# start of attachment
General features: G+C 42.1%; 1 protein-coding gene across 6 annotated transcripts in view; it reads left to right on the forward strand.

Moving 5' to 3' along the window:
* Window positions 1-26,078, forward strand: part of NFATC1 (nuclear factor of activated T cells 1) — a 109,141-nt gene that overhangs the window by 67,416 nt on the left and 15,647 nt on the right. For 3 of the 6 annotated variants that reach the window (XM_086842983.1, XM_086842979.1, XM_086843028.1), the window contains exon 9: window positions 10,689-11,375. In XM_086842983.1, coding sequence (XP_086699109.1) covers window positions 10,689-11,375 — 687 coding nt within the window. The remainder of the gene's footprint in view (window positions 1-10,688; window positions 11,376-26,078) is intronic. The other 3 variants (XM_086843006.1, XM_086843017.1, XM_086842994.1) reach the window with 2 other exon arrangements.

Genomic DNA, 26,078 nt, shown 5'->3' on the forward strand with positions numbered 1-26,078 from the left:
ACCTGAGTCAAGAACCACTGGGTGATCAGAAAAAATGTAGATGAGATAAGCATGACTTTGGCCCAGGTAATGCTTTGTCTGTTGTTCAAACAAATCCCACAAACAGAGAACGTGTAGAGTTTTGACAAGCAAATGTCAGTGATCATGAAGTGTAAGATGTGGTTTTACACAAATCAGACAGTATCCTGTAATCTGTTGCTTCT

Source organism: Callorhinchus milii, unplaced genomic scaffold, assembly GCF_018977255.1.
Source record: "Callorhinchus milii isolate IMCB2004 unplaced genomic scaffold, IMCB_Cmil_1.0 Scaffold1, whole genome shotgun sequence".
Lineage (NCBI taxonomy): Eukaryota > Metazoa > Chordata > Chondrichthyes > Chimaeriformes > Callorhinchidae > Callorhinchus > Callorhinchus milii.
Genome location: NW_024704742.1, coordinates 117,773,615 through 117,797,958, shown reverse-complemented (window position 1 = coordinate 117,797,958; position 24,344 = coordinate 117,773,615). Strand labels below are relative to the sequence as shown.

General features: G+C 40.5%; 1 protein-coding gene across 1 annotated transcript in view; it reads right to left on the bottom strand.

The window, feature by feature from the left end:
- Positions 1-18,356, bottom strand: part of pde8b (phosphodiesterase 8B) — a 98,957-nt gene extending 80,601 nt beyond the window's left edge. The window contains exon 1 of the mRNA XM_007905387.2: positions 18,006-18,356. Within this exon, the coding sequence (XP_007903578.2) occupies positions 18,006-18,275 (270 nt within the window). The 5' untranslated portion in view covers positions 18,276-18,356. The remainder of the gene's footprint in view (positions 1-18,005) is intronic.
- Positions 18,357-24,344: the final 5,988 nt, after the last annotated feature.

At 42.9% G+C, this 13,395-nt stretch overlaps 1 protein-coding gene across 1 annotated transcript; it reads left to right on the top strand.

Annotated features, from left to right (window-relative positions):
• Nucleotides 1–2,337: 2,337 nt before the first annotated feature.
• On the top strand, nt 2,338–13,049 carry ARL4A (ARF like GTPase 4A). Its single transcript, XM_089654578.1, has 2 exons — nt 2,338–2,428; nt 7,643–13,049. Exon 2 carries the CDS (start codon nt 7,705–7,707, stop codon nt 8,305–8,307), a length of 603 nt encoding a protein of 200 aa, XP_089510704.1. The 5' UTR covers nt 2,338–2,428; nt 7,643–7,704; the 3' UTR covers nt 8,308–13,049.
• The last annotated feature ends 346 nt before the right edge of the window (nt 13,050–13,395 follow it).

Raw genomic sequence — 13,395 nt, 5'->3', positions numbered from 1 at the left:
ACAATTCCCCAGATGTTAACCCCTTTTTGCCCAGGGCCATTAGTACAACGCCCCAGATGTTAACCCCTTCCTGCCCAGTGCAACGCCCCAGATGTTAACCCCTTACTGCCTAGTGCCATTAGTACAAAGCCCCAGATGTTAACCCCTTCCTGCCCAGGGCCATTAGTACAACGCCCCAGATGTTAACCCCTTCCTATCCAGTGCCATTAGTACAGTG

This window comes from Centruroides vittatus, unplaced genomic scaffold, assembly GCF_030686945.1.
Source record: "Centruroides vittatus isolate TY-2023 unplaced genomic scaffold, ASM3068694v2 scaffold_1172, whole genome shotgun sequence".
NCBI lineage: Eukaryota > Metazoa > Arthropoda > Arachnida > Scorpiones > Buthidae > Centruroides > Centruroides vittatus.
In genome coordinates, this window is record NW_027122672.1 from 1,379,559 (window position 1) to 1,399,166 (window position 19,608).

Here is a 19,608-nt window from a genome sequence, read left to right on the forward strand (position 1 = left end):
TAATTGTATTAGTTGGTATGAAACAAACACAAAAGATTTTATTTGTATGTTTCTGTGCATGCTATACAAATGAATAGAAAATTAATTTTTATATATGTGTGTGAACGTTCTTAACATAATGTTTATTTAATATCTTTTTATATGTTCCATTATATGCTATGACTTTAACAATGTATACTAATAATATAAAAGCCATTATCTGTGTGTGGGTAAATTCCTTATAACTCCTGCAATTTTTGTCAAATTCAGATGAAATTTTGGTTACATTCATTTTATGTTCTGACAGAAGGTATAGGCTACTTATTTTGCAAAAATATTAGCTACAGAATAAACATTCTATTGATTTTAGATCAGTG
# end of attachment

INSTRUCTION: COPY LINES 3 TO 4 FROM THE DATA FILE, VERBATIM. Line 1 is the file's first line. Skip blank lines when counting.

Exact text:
* Window positions 1-26,078, forward strand: part of NFATC1 (nuclear factor of activated T cells 1) — a 109,141-nt gene that overhangs the window by 67,416 nt on the left and 15,647 nt on the right. For 3 of the 6 annotated variants that reach the window (XM_086842983.1, XM_086842979.1, XM_086843028.1), the window contains exon 9: window positions 10,689-11,375. In XM_086842983.1, coding sequence (XP_086699109.1) covers window positions 10,689-11,375 — 687 coding nt within the window. The remainder of the gene's footprint in view (window positions 1-10,688; window positions 11,376-26,078) is intronic. The other 3 variants (XM_086843006.1, XM_086843017.1, XM_086842994.1) reach the window with 2 other exon arrangements.

Genomic DNA, 26,078 nt, shown 5'->3' on the forward strand with positions numbered 1-26,078 from the left: